LEGO invites you to ‘release your inner architect’
Sou Fujimoto, MAD and SOM among big names contributing to 272-page book in new Architecture Studio set
Apart from the fact that they’re all architects, what do Sou Fujimoto, SOM, MAD, Tham & Videgård Arkitekter, Safdie Architects, REX Architecture all have in common? Well, the answer is that they’ve all chosen to endorse a plastic building block.
Not just any old building block, of course, but the latest in LEGO’s architectural range. LEGO Architectural Studio is a big box of tricks that lets anyone over 16 turn their hands to building design without the real worry that the thing might, you know, not stay up.
It differs from previous LEGO architectural releases in that instead of focussing on a specific landmark or structure - Farnsworth House, the Seattle Space Needle, The White House for example: it attempts to unlock the user's inner creativity and goes to the heart of architecture and design with a hefty 272 page book explaining the concepts behind and various stages of constructing an architectural project.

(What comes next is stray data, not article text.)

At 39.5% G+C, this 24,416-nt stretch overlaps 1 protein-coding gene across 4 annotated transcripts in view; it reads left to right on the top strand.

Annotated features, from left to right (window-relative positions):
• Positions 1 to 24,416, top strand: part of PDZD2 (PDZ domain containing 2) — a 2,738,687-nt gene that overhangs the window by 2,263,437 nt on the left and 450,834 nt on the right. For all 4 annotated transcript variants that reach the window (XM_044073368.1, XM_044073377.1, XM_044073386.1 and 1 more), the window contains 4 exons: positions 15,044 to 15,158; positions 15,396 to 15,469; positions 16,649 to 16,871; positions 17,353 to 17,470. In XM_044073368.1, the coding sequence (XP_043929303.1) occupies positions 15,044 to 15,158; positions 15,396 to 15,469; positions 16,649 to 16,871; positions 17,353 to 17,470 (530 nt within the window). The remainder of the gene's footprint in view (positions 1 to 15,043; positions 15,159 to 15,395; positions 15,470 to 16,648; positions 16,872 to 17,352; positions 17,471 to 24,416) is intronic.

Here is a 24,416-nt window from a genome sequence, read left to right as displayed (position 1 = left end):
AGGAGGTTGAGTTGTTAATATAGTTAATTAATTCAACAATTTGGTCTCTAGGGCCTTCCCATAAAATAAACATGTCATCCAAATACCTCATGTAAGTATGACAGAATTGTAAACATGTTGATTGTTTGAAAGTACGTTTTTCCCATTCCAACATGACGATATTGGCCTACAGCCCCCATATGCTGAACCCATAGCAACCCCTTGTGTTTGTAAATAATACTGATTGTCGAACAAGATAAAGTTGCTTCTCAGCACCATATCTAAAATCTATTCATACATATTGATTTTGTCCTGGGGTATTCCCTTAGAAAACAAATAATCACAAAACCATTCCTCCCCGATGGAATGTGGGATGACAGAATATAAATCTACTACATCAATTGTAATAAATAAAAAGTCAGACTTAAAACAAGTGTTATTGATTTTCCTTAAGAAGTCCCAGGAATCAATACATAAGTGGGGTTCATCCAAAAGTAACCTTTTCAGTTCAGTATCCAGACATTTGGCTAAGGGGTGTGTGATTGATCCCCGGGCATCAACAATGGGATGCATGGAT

Inside there are 1,210 monochromatic LEGO bricks (and some transparent), and a 272-page ‘inspirational guide book’, written in collaboration with leading architects and edited by Christopher Turner. Could this be the same Christopher Turner who edits Icon magazine? We’d like to think so. Each chapter features an architectural concept and at the end of that chapter there is a workshop section with exercises to help the budding architect master that concept using the bricks in front of them.
“Release your inner architect and explore a world of endless creative possibilities,” says LEGO of its latest product. Let’s hope there are enough pieces in there to create some of the latest behemoths – like Gensler’s recently topped out Shanghai Tower - at 121 storeys, the tallest building in China. Though with the fad for miniscule housing at the moment – like Renzo Piano’s dinky Diogene house set in Vitra’s grounds – there should be enough bricks in there to construct something truly habitable. The kit retails at $149.99 - a lot cheaper than an architecture degree.
And if it piques your interest and you'd like to go a little deeper we recommend you start with a handful of Phaidon books that will give you a great overall understanding of architecture: Understanding Architecture, The Future of Architecture since 1889 and William Curtis's Modern Architecture Since 1900. Look out for our series of videos with Curtis in the coming weeks.